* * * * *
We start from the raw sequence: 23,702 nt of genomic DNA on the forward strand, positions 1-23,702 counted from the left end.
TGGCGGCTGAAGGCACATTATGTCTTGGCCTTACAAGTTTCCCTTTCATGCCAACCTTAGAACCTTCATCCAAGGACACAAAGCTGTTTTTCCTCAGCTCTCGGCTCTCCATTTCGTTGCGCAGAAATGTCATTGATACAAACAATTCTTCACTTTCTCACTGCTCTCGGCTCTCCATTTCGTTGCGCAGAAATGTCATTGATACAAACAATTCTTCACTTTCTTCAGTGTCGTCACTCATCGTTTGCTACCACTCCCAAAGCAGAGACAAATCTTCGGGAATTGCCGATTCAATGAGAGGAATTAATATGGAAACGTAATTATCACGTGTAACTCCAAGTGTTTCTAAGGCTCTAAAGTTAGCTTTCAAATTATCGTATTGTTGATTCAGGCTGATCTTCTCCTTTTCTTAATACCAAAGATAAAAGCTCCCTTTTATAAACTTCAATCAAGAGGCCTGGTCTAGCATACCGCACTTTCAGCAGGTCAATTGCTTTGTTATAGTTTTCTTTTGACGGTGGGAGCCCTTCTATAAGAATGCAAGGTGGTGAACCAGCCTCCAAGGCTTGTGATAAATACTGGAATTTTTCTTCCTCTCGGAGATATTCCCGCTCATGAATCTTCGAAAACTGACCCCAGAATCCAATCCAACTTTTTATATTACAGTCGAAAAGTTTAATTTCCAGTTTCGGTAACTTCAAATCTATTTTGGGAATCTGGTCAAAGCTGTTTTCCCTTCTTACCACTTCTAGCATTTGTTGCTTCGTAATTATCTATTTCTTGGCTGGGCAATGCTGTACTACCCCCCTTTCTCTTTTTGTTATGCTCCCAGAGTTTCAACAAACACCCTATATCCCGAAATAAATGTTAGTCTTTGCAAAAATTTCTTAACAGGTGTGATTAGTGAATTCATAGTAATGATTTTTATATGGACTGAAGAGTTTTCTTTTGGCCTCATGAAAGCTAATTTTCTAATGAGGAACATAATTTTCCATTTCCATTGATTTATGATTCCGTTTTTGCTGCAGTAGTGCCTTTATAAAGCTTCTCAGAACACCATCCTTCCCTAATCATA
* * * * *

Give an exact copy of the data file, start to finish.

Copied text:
We start from the raw sequence: 23,702 nt of genomic DNA on the forward strand, positions 1-23,702 counted from the left end.
TGGCGGCTGAAGGCACATTATGTCTTGGCCTTACAAGTTTCCCTTTCATGCCAACCTTAGAACCTTCATCCAAGGACACAAAGCTGTTTTTCCTCAGCTCTCGGCTCTCCATTTCGTTGCGCAGAAATGTCATTGATACAAACAATTCTTCACTTTCTCACTGCTCTCGGCTCTCCATTTCGTTGCGCAGAAATGTCATTGATACAAACAATTCTTCACTTTCTTCAGTGTCGTCACTCATCGTTTGCTACCACTCCCAAAGCAGAGACAAATCTTCGGGAATTGCCGATTCAATGAGAGGAATTAATATGGAAACGTAATTATCACGTGTAACTCCAAGTGTTTCTAAGGCTCTAAAGTTAGCTTTCAAATTATCGTATTGTTGATTCAGGCTGATCTTCTCCTTTTCTTAATACCAAAGATAAAAGCTCCCTTTTATAAACTTCAATCAAGAGGCCTGGTCTAGCATACCGCACTTTCAGCAGGTCAATTGCTTTGTTATAGTTTTCTTTTGACGGTGGGAGCCCTTCTATAAGAATGCAAGGTGGTGAACCAGCCTCCAAGGCTTGTGATAAATACTGGAATTTTTCTTCCTCTCGGAGATATTCCCGCTCATGAATCTTCGAAAACTGACCCCAGAATCCAATCCAACTTTTTATATTACAGTCGAAAAGTTTAATTTCCAGTTTCGGTAACTTCAAATCTATTTTGGGAATCTGGTCAAAGCTGTTTTCCCTTCTTACCACTTCTAGCATTTGTTGCTTCGTAATTATCTATTTCTTGGCTGGGCAATGCTGTACTACCCCCCTTTCTCTTTTTGTTATGCTCCCAGAGTTTCAACAAACACCCTATATCCCGAAATAAATGTTAGTCTTTGCAAAAATTTCTTAACAGGTGTGATTAGTGAATTCATAGTAATGATTTTTATATGGACTGAAGAGTTTTCTTTTGGCCTCATGAAAGCTAATTTTCTAATGAGGAACATAATTTTCCATTTCCATTGATTTATGATTCCGTTTTTGCTGCAGTAGTGCCTTTATAAAGCTTCTCAGAACACCATCCTTCCCTAATCATA